An additional element of the present invention is a passively controlled damper that self-regulates the air flow based on fuel size. Here “passive control” is defined as control that does not use any sensors or actuators and does not consume any power. Previously disclosed dampers are either manually controlled by the stove operator, or are automatically controlled by a temperature sensor and a powered actuator. Manually controlled dampers are used to switch between a fire starting position and a fire burning position. Manual dampers with a range of positions can also be used to optimize airflow for different fire temperatures or burn rates. However, these active dampers require regular manual adjustment by the stove operator or some type of automated switching mechanism. The prior art describes stoves with automatic damper controls incorporating thermoswitches and powered actuators to adjust the damper position based upon the fire temperature.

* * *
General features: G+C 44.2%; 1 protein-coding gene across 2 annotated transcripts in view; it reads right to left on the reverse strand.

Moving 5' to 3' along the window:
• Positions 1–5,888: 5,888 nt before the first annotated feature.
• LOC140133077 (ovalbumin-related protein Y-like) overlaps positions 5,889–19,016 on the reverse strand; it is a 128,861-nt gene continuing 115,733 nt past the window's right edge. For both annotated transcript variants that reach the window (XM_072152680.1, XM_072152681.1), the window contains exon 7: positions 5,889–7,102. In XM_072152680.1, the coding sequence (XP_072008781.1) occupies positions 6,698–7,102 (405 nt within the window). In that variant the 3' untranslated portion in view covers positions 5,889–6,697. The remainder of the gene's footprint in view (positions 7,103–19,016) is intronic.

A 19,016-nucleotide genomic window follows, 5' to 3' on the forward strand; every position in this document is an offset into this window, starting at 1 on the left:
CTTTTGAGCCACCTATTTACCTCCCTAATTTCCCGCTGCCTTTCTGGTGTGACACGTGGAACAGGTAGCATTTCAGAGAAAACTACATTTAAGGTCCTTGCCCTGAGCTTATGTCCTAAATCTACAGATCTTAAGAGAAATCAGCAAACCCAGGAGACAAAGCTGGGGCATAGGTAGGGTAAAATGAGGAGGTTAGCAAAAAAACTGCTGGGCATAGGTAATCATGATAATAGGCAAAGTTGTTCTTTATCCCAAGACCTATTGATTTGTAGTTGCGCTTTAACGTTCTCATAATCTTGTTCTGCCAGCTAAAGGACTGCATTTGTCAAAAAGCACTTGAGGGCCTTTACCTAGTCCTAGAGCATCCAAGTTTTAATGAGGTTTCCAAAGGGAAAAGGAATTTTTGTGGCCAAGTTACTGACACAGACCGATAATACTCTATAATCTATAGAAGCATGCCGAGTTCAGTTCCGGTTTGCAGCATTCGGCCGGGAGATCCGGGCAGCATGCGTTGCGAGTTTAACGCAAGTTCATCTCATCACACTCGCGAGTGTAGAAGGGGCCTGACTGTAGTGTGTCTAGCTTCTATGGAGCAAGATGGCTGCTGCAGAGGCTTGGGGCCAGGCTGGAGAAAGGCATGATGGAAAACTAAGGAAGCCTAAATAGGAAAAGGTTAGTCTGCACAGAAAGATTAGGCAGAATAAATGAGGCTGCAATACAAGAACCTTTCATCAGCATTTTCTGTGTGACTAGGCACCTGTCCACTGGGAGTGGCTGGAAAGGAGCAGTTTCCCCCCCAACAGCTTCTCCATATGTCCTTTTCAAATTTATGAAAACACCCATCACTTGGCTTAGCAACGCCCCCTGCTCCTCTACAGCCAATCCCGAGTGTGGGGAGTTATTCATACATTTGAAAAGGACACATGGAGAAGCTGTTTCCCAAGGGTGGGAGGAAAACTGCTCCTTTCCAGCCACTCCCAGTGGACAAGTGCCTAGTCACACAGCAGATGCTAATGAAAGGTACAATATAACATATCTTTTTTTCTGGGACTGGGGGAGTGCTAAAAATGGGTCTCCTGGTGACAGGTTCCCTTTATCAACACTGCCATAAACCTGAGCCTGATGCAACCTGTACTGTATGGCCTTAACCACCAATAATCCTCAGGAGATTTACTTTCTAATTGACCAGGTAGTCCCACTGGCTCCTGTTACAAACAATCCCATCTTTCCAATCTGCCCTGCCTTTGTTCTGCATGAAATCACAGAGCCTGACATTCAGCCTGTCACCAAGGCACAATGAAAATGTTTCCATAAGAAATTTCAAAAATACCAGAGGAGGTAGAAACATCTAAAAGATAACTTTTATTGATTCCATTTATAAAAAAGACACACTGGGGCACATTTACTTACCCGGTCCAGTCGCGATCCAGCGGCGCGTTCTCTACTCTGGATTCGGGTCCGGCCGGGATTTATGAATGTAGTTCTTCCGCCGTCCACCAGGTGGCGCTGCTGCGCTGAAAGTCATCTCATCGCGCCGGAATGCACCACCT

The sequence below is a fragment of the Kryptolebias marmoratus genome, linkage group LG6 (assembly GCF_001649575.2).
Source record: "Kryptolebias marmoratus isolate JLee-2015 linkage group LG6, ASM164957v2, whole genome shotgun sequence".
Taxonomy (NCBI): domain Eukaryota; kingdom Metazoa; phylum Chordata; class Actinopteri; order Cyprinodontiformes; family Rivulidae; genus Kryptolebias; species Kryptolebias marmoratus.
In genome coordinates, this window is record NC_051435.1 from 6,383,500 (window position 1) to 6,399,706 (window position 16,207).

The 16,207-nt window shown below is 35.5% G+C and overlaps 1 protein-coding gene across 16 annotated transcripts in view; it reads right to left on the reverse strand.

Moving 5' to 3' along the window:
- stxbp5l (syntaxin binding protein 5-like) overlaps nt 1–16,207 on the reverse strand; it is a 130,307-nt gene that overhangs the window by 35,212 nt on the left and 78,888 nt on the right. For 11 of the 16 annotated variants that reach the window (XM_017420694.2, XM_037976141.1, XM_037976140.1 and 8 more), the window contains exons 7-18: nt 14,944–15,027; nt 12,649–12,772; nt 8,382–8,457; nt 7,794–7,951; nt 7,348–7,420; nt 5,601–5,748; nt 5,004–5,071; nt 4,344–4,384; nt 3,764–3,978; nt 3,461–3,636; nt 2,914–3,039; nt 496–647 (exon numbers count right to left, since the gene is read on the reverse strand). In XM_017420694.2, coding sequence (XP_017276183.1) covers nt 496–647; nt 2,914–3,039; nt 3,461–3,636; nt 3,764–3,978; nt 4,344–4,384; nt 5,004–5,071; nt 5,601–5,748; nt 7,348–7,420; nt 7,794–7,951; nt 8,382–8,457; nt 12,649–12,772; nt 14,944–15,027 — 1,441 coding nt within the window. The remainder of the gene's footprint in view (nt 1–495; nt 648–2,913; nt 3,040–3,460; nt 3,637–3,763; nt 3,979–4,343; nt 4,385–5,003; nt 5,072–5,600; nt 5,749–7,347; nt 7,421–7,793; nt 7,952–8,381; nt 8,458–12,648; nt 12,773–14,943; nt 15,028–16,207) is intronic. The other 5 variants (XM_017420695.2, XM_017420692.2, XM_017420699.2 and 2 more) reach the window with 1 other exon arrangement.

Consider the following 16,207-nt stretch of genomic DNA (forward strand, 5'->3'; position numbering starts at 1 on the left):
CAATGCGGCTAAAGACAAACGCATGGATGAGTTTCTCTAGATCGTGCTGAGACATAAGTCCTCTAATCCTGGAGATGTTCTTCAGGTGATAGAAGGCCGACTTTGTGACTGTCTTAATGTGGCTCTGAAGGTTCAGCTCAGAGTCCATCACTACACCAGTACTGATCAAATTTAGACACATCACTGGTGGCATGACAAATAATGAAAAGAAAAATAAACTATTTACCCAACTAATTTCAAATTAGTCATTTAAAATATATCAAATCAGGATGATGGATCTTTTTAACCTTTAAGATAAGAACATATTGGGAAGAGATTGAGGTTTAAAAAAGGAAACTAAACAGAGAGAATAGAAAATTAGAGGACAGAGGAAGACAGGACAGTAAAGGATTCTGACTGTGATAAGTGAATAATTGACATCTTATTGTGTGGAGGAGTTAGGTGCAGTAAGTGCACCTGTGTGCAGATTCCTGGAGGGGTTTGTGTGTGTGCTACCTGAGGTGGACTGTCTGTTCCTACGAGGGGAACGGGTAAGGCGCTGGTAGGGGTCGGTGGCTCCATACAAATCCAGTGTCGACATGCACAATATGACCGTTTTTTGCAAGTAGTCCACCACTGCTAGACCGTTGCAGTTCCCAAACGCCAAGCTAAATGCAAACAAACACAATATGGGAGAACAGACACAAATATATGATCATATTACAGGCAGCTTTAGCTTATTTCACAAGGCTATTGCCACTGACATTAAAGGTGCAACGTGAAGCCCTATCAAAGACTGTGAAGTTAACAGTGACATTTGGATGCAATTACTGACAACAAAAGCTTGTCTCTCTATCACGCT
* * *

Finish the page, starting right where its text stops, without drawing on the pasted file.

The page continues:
In one embodiment of the present invention, the passive damper comprises a flow obstruction attached to a hinge mechanism and suspended at the top of the fuel inlet duct. The passive damper can also take the form of a curtain or shroud-like barrier composed of flexible, vertically hanging, fire resistant strands. In operation, the fuel paced in the inlet duct impinges upon the flow obstruction, and causes the flow obstruction to swing open. The larger the size of the fuel, the more the flow obstruction is forced open. If no passive damper is present, using small pieces of fuel wood in the cookstove will result in an excess of air flowing through the stove due to the large open cross-sectional area for the buoyancy-driven combustion air draft. When a passive damper is used with small pieces of fuel, the passive damper swings down, partially blocking the flow, and preventing excess air from traveling through the stove. This allows the stove to operate more efficiently, as thermal energy can go towards heating food rather than heating excess air. Also, the damper promotes higher exhaust temperatures, and encourages light-off of the catalyst (i.e., achieving the minimum temperature required for catalytic surface oxidation reactions). When large amounts of fuel are used, the passive damper swings up, or otherwise moves out of the way, to allow large fuel wood to enter the cookstove. As the size of the fuel pieces is reduced through burning, the damper closes to meet the smaller fuel pieces and thus self-adjusts. Because the fuel blocks a portion of the inlet that corresponds to the size of the fuel pieces, airflow into the stove will remain at desired levels regardless of the size or amount of fuel wood used in the stove.